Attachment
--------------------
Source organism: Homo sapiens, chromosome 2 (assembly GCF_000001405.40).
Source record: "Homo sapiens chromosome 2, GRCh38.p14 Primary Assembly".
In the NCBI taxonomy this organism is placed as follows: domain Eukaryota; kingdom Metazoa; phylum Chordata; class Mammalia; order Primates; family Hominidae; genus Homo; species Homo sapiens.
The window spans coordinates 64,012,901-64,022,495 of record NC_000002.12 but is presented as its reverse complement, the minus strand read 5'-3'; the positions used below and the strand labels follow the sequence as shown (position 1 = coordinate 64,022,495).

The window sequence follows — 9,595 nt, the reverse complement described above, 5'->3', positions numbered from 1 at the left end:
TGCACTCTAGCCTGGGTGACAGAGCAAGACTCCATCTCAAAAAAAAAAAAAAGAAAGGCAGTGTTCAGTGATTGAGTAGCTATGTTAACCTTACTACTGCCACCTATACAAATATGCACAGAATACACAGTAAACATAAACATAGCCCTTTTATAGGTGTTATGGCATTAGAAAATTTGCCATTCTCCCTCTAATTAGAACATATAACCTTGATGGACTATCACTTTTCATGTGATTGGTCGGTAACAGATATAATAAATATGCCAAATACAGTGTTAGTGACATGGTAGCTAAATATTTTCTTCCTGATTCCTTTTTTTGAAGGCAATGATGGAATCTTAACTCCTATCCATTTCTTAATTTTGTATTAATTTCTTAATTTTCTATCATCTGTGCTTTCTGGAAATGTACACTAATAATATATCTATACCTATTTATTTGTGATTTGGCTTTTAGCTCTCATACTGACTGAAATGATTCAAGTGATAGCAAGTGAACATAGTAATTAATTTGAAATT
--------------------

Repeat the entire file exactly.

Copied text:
Source organism: Homo sapiens, chromosome 2 (assembly GCF_000001405.40).
Source record: "Homo sapiens chromosome 2, GRCh38.p14 Primary Assembly".
In the NCBI taxonomy this organism is placed as follows: domain Eukaryota; kingdom Metazoa; phylum Chordata; class Mammalia; order Primates; family Hominidae; genus Homo; species Homo sapiens.
The window spans coordinates 64,012,901-64,022,495 of record NC_000002.12 but is presented as its reverse complement, the minus strand read 5'-3'; the positions used below and the strand labels follow the sequence as shown (position 1 = coordinate 64,022,495).

The window sequence follows — 9,595 nt, the reverse complement described above, 5'->3', positions numbered from 1 at the left end:
TGCACTCTAGCCTGGGTGACAGAGCAAGACTCCATCTCAAAAAAAAAAAAAAGAAAGGCAGTGTTCAGTGATTGAGTAGCTATGTTAACCTTACTACTGCCACCTATACAAATATGCACAGAATACACAGTAAACATAAACATAGCCCTTTTATAGGTGTTATGGCATTAGAAAATTTGCCATTCTCCCTCTAATTAGAACATATAACCTTGATGGACTATCACTTTTCATGTGATTGGTCGGTAACAGATATAATAAATATGCCAAATACAGTGTTAGTGACATGGTAGCTAAATATTTTCTTCCTGATTCCTTTTTTTGAAGGCAATGATGGAATCTTAACTCCTATCCATTTCTTAATTTTGTATTAATTTCTTAATTTTCTATCATCTGTGCTTTCTGGAAATGTACACTAATAATATATCTATACCTATTTATTTGTGATTTGGCTTTTAGCTCTCATACTGACTGAAATGATTCAAGTGATAGCAAGTGAACATAGTAATTAATTTGAAATT